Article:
An aspiring politician who campaigned to change a curfew on child bus tickets has won a top award for his work in the Renfrewshire community.


Osama Nadeem won Achievement of the Year at the recent Scottish Youth Parliament (SYP) Awards- in his role representing Paisley as a Member of the Scottish Youth Parliament (MSYP).

Osama lobbied local councillors, MSPs and MPs for their support to challenge local bus company McGill’s on their policy which saw a child’s all day ticket become invalid after 7pm.

Young people were disadvantaged by being unable to take advantage of the reduced fare in the evening which caused issue for those attending after school and evening sports clubs.

Osama met with the bus company who responded positively and advised they would extend the curfew to 10pm for the use of child tickets.


He said: “”I’m delighted to receive this award from the Scottish Youth Parliament and it has inspired me to continue to campaign for change.

“The curfew had been a big issue with young people who use the bus service so it has been great to solve this problem for my constituents.

“As a representative of Paisley, and Renfrewshire as a whole, it is great to have a successful campaign which benefits all of Renfrewshire’s young people.”

Peter McLeod, Director of Children’s Services, said: “This is a great achievement. Osama listened to what his constituents had to say and took it to the highest level of decision makers in order to make change.

“Not only has Osama achieved a great financial deal for Paisley’s young people he has in fact eased the financial burden for all of Renfrewshire’s young people who use the local bus service.”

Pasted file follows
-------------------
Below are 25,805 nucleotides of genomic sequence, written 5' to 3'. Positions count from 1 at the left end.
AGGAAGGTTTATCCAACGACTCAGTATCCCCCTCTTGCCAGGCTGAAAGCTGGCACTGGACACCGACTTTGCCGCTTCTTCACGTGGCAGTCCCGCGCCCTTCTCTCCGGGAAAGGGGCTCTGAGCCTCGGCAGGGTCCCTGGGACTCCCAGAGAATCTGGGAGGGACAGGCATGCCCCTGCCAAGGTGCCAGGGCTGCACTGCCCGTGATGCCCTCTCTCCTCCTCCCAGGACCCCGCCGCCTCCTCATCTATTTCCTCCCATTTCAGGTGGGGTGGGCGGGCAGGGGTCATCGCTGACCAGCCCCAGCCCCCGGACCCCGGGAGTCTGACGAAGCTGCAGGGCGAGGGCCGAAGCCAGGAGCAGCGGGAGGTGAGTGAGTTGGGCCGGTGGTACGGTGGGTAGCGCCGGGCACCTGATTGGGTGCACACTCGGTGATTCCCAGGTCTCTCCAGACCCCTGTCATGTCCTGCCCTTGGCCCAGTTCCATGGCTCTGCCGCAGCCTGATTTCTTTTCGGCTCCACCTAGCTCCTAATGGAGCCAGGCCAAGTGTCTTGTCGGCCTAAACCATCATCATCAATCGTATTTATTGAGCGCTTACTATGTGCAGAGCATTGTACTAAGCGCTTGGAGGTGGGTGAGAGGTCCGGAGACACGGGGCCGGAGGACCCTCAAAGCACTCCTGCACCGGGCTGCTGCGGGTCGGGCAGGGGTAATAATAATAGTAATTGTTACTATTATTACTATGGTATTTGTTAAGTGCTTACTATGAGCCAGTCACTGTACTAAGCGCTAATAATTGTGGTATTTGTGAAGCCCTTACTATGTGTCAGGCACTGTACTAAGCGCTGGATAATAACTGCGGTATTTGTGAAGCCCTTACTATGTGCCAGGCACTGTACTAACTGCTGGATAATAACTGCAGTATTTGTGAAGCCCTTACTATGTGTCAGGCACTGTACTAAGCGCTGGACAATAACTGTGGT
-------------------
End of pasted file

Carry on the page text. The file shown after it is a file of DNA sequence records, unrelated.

Renfrewshire has five MSYPs – two for Renfrewshire North West, two for Paisley and one for Renfrewshire South – who represent their peers at a series of sittings throughout the year.

In June last year, Renfrewshire hosted the first SYP Sitting since the Scottish Youth Parliament elections held in March which around 150 MSYPs attended.

The SYP is a politically-independent organisation that seeks to represent the views of young people in Scotland. MSYPs represent young people aged 14 – 25 in their constituencies and national voluntary organisations.

Katie Burke MSYP, Vice Chair of the Scottish Youth Parliament, said: “Osama embodied what being an MSYP is all about by listening to his constituents, and tackling the problems affecting the lives of young people head-on.

“Osama says there is still work to be done, and would like to see more fare discounts available with a Young Scot card.”

“We can’t wait to see what the next stage of his campaigning will lead to.”